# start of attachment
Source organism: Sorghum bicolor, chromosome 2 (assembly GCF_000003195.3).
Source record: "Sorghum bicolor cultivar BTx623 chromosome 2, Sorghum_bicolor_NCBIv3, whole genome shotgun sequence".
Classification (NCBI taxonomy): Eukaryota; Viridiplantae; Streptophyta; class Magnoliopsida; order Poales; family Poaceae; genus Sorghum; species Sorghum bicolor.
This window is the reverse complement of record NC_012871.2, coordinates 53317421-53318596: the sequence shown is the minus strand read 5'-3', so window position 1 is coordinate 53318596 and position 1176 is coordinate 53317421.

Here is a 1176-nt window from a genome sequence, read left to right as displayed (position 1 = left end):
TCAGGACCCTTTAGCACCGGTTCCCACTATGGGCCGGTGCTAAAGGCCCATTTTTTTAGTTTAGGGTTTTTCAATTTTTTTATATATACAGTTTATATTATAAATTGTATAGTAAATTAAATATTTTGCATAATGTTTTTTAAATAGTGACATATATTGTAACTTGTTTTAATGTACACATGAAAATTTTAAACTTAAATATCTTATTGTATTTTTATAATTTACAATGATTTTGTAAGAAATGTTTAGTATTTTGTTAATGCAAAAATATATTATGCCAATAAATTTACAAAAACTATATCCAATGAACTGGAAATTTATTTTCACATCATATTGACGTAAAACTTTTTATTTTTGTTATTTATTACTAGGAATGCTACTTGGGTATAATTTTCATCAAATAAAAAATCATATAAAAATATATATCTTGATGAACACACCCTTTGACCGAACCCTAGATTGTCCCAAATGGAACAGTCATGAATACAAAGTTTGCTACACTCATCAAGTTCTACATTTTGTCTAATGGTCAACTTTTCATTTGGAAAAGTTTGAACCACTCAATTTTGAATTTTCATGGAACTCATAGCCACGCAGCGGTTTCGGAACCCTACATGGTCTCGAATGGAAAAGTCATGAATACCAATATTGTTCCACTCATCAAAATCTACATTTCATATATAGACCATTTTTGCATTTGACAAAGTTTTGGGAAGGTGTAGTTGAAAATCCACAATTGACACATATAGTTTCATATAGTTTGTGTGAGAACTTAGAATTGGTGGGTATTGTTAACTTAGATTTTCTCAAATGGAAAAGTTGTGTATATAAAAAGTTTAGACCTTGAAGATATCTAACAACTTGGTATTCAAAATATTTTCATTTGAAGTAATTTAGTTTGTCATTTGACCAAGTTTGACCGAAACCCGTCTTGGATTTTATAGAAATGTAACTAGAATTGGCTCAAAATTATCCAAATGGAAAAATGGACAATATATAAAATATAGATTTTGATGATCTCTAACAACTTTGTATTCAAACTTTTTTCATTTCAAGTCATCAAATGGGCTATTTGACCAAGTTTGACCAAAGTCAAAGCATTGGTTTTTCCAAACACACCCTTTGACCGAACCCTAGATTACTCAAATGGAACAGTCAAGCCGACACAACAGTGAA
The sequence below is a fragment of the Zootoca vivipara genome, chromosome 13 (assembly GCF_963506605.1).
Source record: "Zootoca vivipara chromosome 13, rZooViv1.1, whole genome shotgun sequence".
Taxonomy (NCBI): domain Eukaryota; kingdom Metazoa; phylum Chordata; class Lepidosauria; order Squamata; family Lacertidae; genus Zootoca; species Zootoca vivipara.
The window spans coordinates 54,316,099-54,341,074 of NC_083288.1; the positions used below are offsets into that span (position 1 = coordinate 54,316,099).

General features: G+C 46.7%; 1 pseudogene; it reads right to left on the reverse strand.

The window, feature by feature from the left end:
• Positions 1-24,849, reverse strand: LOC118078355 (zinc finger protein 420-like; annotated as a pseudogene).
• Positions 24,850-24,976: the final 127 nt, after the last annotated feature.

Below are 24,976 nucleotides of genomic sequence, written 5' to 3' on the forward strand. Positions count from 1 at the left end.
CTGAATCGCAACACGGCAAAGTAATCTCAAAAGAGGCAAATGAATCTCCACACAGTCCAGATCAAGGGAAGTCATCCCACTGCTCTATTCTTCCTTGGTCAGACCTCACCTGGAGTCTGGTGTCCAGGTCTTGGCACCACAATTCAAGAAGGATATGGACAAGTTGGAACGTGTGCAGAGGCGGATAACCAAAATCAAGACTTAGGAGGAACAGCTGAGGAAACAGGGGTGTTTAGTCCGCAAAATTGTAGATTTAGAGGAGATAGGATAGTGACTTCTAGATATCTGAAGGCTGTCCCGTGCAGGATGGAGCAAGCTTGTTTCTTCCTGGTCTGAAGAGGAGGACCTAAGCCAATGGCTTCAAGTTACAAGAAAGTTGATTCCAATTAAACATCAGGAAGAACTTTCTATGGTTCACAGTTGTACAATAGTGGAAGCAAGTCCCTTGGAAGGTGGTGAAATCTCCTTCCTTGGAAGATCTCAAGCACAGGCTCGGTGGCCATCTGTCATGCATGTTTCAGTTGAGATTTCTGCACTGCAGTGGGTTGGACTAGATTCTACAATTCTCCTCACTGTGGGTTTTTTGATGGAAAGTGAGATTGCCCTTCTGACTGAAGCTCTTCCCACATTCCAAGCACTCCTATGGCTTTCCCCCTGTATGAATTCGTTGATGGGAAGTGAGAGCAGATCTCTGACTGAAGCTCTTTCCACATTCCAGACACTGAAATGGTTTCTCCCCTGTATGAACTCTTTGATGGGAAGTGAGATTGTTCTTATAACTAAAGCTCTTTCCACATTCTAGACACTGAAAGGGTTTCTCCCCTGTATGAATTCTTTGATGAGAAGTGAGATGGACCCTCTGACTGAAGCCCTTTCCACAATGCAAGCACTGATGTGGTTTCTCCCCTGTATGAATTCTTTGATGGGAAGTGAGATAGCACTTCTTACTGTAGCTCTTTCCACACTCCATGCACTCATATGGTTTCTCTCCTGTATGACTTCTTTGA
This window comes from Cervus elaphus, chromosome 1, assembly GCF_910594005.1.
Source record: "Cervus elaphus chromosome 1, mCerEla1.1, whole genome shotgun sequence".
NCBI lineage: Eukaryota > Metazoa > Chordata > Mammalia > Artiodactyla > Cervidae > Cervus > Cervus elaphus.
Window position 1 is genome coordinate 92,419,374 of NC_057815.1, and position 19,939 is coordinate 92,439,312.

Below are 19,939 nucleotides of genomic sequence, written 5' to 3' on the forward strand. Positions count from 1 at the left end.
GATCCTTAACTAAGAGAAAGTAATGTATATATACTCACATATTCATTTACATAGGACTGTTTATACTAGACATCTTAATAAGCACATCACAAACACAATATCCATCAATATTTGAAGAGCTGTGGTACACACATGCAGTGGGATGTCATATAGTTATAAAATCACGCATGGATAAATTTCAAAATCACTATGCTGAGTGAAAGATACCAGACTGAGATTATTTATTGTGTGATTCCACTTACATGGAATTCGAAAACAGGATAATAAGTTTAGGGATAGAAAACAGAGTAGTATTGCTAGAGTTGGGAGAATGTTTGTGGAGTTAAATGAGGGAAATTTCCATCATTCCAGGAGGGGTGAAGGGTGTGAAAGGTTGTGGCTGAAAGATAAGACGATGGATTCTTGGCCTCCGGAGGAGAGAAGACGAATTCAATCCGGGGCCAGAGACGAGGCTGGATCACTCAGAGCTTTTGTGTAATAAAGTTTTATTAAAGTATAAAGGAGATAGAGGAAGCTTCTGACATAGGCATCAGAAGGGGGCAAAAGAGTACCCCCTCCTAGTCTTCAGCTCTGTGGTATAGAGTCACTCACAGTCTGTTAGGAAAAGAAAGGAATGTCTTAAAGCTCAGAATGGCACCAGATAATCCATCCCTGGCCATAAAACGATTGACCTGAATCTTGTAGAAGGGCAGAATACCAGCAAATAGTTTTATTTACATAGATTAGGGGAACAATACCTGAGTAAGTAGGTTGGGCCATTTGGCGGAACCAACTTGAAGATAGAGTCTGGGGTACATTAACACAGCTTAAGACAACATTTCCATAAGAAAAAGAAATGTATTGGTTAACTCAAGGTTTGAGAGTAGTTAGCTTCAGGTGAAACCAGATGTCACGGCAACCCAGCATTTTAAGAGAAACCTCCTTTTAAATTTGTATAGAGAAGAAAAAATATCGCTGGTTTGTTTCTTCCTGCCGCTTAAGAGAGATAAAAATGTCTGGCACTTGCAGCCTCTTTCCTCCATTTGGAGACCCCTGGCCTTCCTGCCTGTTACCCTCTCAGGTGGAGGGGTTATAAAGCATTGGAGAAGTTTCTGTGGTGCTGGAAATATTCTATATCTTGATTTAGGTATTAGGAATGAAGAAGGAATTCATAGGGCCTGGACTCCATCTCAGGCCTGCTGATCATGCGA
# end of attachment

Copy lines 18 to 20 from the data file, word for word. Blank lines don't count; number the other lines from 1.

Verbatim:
Source record: "Cervus elaphus chromosome 1, mCerEla1.1, whole genome shotgun sequence".
NCBI lineage: Eukaryota > Metazoa > Chordata > Mammalia > Artiodactyla > Cervidae > Cervus > Cervus elaphus.
Window position 1 is genome coordinate 92,419,374 of NC_057815.1, and position 19,939 is coordinate 92,439,312.